context object you see as a parameter to all of the methods gives you to some general useful methods.
|Retrieves the source data from the specified raster data node and the specified rectangle. (see API Doc)|
context.getSourceTile(rasterDataNode, rectangle, broderExtender)
|Retrieves the source data from the specified raster data node and the specified rectangle. If the rectangle exceeds the bounds of the source the borderExtender defines how to handle this case. (see API Doc)|
|Retrieves the value of the named parameter. (see API Doc)|
|Get the source product which shall be processed. (see API Doc)|
|Get the named source product which shall be processed. (see API Doc)|
By extending the rectangle used with one of the getSourceTile() methods you can get data which is outside of the target region which is currently processed.
While for Java Operators the Metadata is set through Annotations, in Python an XML file serves this purpose. This file must start with the same name as the module in which the operator is implemented and must end with
-info.xml. The file is used to define processing parameters, the source product(s) and some more metadata about the operator like an operator alias name, description, version etc.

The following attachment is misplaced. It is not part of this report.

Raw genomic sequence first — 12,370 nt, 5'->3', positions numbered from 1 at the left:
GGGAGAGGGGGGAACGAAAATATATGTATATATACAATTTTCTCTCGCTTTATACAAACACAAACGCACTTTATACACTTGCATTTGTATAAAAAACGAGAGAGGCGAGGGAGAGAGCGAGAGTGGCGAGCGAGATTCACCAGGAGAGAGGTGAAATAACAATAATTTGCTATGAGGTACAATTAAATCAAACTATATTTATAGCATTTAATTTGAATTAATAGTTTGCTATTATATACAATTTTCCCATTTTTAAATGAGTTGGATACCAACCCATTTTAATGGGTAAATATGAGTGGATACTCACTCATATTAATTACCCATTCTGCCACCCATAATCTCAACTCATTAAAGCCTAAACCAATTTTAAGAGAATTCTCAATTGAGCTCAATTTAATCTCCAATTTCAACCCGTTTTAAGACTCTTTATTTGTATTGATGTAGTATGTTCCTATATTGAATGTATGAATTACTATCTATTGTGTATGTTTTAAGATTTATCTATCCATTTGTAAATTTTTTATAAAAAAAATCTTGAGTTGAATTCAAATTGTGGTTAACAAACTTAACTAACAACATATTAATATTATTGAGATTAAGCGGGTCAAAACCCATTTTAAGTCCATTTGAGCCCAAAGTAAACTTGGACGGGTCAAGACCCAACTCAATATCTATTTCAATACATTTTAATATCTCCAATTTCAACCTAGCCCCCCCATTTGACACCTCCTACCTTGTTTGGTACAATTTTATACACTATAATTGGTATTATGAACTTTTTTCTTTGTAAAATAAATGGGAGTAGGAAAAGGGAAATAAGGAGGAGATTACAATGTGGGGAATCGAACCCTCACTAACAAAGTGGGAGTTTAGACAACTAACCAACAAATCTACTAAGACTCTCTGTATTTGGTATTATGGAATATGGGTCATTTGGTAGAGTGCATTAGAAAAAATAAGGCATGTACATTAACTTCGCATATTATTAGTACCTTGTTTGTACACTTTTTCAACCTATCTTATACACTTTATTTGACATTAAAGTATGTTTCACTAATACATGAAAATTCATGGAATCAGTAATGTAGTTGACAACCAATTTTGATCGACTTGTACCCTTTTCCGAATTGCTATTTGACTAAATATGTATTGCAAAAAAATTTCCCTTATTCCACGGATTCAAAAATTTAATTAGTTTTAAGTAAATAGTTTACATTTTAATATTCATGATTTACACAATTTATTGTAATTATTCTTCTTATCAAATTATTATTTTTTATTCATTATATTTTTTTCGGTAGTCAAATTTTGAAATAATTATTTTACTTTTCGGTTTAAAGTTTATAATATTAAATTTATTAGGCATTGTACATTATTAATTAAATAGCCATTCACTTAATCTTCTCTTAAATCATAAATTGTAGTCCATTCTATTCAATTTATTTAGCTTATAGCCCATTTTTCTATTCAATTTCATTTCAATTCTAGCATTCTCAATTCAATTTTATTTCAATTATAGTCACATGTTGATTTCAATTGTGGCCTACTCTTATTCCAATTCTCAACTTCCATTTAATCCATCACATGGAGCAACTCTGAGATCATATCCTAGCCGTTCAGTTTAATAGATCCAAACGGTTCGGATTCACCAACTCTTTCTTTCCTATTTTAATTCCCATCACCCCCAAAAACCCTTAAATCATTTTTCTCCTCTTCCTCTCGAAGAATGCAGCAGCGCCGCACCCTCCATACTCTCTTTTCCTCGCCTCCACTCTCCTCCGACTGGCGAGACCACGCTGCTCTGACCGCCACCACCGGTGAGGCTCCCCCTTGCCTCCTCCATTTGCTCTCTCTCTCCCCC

<copyright>(C) 2016 ACME</copyright>
A short description of the operator
<description>Short description of the parameter</description>
A full example for such an XML file can be found in the example repository. In the following, the meaning and the usage of the tags are described.
|A unique identifier within SNAP. The identifier could be created by following the convention for the Java packages. E.g. |
|A user-friendly alias name to be used. This name should be easily usable on the command line. So it should be short but still distinguishable. Let's say your operator computes a cloud mask using neural nets. You could name it 'NNBasedCloudMaskOperator', but this is not handy. So maybe just name it 'CompanyNameClouds' or invent some other handy name. You can use the gpt tool to get a list of already existing operators and their names.|
|This must be always |
|The version of the operator. It should follow the concept of Semantic Versioning|
|The names of the authors|
|The copyright notice|
|A short description of the operator shown on the command line|
|This section defines one or more source products. In the GUI currently, one product is supported. On the command line, it is possible to use the names along with the |
-S option to specify the source product, like
|In the parameters section, all the parameters needed by the operator are specified. Each parameter is surrounded by the <parameter> tag.|
The following table shows the possible tags to configure a parameter (inside the
|The name of the parameter.|
|The description of the parameter shown on the command line and as tool-tip in the GUI.|